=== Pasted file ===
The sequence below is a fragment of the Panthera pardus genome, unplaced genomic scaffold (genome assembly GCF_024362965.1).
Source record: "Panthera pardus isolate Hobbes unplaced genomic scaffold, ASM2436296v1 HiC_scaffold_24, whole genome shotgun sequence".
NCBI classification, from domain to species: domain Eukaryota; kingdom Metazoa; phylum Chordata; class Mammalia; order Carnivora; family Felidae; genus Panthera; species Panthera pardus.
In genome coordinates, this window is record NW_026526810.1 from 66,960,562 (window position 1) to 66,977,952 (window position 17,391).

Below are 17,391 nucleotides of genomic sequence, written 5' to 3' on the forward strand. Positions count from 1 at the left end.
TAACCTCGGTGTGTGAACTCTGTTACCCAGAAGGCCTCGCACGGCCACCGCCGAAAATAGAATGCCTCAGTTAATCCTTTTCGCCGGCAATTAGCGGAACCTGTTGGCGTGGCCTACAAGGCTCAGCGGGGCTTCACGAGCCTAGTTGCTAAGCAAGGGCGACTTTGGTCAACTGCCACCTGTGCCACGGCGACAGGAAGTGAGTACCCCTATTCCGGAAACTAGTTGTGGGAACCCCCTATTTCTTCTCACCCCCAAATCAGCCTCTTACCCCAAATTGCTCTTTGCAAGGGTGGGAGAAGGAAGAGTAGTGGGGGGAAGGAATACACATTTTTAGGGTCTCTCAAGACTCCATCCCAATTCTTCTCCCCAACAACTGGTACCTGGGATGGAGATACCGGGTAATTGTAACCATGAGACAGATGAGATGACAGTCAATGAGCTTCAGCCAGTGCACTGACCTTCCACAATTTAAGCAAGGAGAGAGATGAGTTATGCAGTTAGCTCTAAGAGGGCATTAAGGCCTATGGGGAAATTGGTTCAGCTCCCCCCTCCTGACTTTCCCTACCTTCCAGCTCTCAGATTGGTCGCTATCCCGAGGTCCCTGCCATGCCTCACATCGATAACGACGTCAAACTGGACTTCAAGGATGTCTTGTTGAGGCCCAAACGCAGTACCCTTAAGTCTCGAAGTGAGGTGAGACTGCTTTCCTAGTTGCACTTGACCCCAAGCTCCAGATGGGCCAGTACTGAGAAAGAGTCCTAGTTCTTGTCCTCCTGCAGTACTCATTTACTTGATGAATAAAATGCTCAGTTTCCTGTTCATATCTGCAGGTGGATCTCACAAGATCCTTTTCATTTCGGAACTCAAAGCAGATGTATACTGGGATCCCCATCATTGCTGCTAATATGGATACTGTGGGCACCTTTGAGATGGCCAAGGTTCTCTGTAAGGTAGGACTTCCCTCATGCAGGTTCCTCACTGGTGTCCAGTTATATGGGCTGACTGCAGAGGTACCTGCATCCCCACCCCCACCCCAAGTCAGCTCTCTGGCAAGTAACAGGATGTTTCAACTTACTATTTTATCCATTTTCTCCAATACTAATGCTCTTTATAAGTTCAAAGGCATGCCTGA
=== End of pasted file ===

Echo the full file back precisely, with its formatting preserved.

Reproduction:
The sequence below is a fragment of the Panthera pardus genome, unplaced genomic scaffold (genome assembly GCF_024362965.1).
Source record: "Panthera pardus isolate Hobbes unplaced genomic scaffold, ASM2436296v1 HiC_scaffold_24, whole genome shotgun sequence".
NCBI classification, from domain to species: domain Eukaryota; kingdom Metazoa; phylum Chordata; class Mammalia; order Carnivora; family Felidae; genus Panthera; species Panthera pardus.
In genome coordinates, this window is record NW_026526810.1 from 66,960,562 (window position 1) to 66,977,952 (window position 17,391).

Below are 17,391 nucleotides of genomic sequence, written 5' to 3' on the forward strand. Positions count from 1 at the left end.
TAACCTCGGTGTGTGAACTCTGTTACCCAGAAGGCCTCGCACGGCCACCGCCGAAAATAGAATGCCTCAGTTAATCCTTTTCGCCGGCAATTAGCGGAACCTGTTGGCGTGGCCTACAAGGCTCAGCGGGGCTTCACGAGCCTAGTTGCTAAGCAAGGGCGACTTTGGTCAACTGCCACCTGTGCCACGGCGACAGGAAGTGAGTACCCCTATTCCGGAAACTAGTTGTGGGAACCCCCTATTTCTTCTCACCCCCAAATCAGCCTCTTACCCCAAATTGCTCTTTGCAAGGGTGGGAGAAGGAAGAGTAGTGGGGGGAAGGAATACACATTTTTAGGGTCTCTCAAGACTCCATCCCAATTCTTCTCCCCAACAACTGGTACCTGGGATGGAGATACCGGGTAATTGTAACCATGAGACAGATGAGATGACAGTCAATGAGCTTCAGCCAGTGCACTGACCTTCCACAATTTAAGCAAGGAGAGAGATGAGTTATGCAGTTAGCTCTAAGAGGGCATTAAGGCCTATGGGGAAATTGGTTCAGCTCCCCCCTCCTGACTTTCCCTACCTTCCAGCTCTCAGATTGGTCGCTATCCCGAGGTCCCTGCCATGCCTCACATCGATAACGACGTCAAACTGGACTTCAAGGATGTCTTGTTGAGGCCCAAACGCAGTACCCTTAAGTCTCGAAGTGAGGTGAGACTGCTTTCCTAGTTGCACTTGACCCCAAGCTCCAGATGGGCCAGTACTGAGAAAGAGTCCTAGTTCTTGTCCTCCTGCAGTACTCATTTACTTGATGAATAAAATGCTCAGTTTCCTGTTCATATCTGCAGGTGGATCTCACAAGATCCTTTTCATTTCGGAACTCAAAGCAGATGTATACTGGGATCCCCATCATTGCTGCTAATATGGATACTGTGGGCACCTTTGAGATGGCCAAGGTTCTCTGTAAGGTAGGACTTCCCTCATGCAGGTTCCTCACTGGTGTCCAGTTATATGGGCTGACTGCAGAGGTACCTGCATCCCCACCCCCACCCCAAGTCAGCTCTCTGGCAAGTAACAGGATGTTTCAACTTACTATTTTATCCATTTTCTCCAATACTAATGCTCTTTATAAGTTCAAAGGCATGCCTGA